The world generates an estimated 2.5 quintillion bytes of data every day. Amidst this mind-boggling amount of chatter, a very real threat is lurking: cybercrime, which has increased by 600% since the start of the pandemic, the United Nations reports.

This surge in nefarious cyber activity kicked off when global lockdowns saw millions of employees working remotely and logging in from their unsecured home computers. According to the Fortinet Global Threat Landscape Report, 80 percent of organisations experienced one or more data breaches during 2021, with a tenfold increase in ransomware attacks alone.

Patrick Evans, CEO of SLVA Cybersecurity, says that cyber threats are increasing at a rate far greater than the industry is able to cope with, and small and medium enterprises (SMEs) are particularly vulnerable as the financial impact falling victim to these security breaches can result in their total collapse. A sobering thought when you consider that 43 percent of cyberattacks are aimed at small businesses, according to Accenture’s Cost of Cybercrime Study, and only 14% are adequately prepared to defend themselves.

As the business landscape rapidly evolves, simply keeping abreast of technology advancements and security vulnerabilities is no longer enough, Evans warns. Data breach risks need to be managed strategically, and this requires a very specific skill set. “Previously CIOs and CTOs were expected to take data security into their fold, but if anything is clear from the increasing threats in recent years, it is that there is a need for a separate security role,” he states.


The importance of a CISO

This is where a Chief Information Security Officer (CISO) comes in, and business owners are starting to realise the importance of this role in their organisations. “Even if a company has an accomplished and technically skilled team on board, utilising the services of an advisor with decades of experience on how to mitigate the risks and implement up-to-date security measures is invaluable,” says Evans.

Not all organisations, however, have the budget or even the need for a full-time CISO, and there is currently a shortage of skilled cybersecurity professionals. The answer to this is a virtual or fractional CISO – an outsourced security practitioner who, drawing on a wealth of experience in the cybersecurity industry, can provide valuable insight, advice and mentorship to help prevent an attack or recover from one, usually part-time and remotely.

Evans outlines some of the challenges facing organisations and how a virtual CISO can help:


Cyberthreats are increasing rapidly

There is a huge increase in the number of threats facing organisations, with ransomware becoming increasingly more prevalent. The LexisNexis True Cost of Fraud Study reports that cyberfraud in South Africa has increased by 41.5 percent since 2019, and new data from Mimecast’s State of Email Security 2022 report found that 60 percent of South African organisations had suffered a ransomware attack in 2021, up from 47 percent in 2020.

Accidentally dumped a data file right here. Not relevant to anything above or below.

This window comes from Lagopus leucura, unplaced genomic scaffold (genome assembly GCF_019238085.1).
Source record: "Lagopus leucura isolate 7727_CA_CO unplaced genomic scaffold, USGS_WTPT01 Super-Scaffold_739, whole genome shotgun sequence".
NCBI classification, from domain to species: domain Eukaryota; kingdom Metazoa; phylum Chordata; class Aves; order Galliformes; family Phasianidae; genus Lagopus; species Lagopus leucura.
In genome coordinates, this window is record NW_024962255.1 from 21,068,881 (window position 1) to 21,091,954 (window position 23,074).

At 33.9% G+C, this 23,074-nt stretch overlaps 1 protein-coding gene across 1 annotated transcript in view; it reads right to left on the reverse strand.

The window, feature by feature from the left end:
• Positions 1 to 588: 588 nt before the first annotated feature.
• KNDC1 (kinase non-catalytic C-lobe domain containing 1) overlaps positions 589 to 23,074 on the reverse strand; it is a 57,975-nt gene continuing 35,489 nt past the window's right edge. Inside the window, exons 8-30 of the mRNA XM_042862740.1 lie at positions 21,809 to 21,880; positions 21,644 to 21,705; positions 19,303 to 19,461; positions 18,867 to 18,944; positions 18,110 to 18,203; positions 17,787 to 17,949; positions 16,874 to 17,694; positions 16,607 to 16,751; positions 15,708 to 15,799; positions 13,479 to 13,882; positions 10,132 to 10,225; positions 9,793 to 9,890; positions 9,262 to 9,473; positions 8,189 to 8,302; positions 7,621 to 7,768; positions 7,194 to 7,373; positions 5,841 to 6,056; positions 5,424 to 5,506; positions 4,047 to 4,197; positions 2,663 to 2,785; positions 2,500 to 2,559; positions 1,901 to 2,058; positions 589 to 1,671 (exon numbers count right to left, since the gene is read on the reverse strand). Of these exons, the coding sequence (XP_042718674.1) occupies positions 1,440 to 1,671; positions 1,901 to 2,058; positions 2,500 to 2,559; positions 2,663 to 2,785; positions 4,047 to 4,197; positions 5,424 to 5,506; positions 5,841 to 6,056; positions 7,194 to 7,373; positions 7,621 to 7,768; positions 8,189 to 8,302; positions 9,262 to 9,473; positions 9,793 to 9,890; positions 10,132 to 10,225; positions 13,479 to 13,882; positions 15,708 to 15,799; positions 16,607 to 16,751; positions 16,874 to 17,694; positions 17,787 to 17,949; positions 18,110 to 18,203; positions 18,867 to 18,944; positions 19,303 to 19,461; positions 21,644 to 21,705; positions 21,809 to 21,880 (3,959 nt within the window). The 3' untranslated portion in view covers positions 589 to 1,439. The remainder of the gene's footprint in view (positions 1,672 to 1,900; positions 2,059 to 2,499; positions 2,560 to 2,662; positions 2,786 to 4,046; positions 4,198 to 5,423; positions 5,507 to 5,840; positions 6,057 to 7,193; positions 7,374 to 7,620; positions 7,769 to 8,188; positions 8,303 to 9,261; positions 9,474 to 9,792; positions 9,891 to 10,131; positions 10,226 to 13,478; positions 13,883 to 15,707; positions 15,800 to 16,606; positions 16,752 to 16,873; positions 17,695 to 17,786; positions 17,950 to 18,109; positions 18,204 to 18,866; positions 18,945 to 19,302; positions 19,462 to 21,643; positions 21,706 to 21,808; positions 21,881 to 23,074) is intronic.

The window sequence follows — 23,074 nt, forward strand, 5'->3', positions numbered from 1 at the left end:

“Ransomware does not select the type of company that is attacked; it looks for the weakest attack surfaces. SMEs, educational institutions, and those in manufacturing and other verticals are often the subjects of the most severe attacks, which can be financially crippling.” This is partly because these industries have been slow to adopt a security-first approach or do not have the funds to onboard a full-time information security officer. “It’s a catch-22 situation. The most vulnerable are the ones who do not have the resources to adequately protect and mitigate attacks,” says Evans.


Financial impacts are severe

The financial impact of falling victim to a cybercrime, especially as an SME, can be devastating. The average cost of recovering from a ransomware attack is approximately USD$1.85 million, according to research from cybersecurity firm Sophos. Businesses, especially small and medium ones, can ill-afford such an attack.

According to Evans, “Cyberattacks do not simply take down a website. They can completely shut down business processes and, worse still, hold a company’s entire IP or customer database for ransom.” The result is a complete shutdown in order to recover the business, and the added risk of penalties and fines from regulators as a result of data protection laws. In many instances, these risks are not quantified nor are there adequate risk mitigation and recovery procedures put in place. “Many times, it is a tick-box exercise without ongoing processes to ensure continued compliance and protection.”


Shortage of skills

There is a dire shortage of cybersecurity skills globally. Fortinet reports that 60 percent of organisations struggle to recruit cybersecurity talent, and South African skills are at an all-time low, with many CISOs leaving for lucrative opportunities abroad. Combine the increase in cybercrime with the shortage in cyber skills, and we have a perfect storm brewing.


The answer? A virtual or fractional CISO

Fortunately, there is a solution. Virtual or fractional CISOs (vCISOs) provide those that need it most with solutions to fit their needs and budget and go several steps further than simply box-ticking.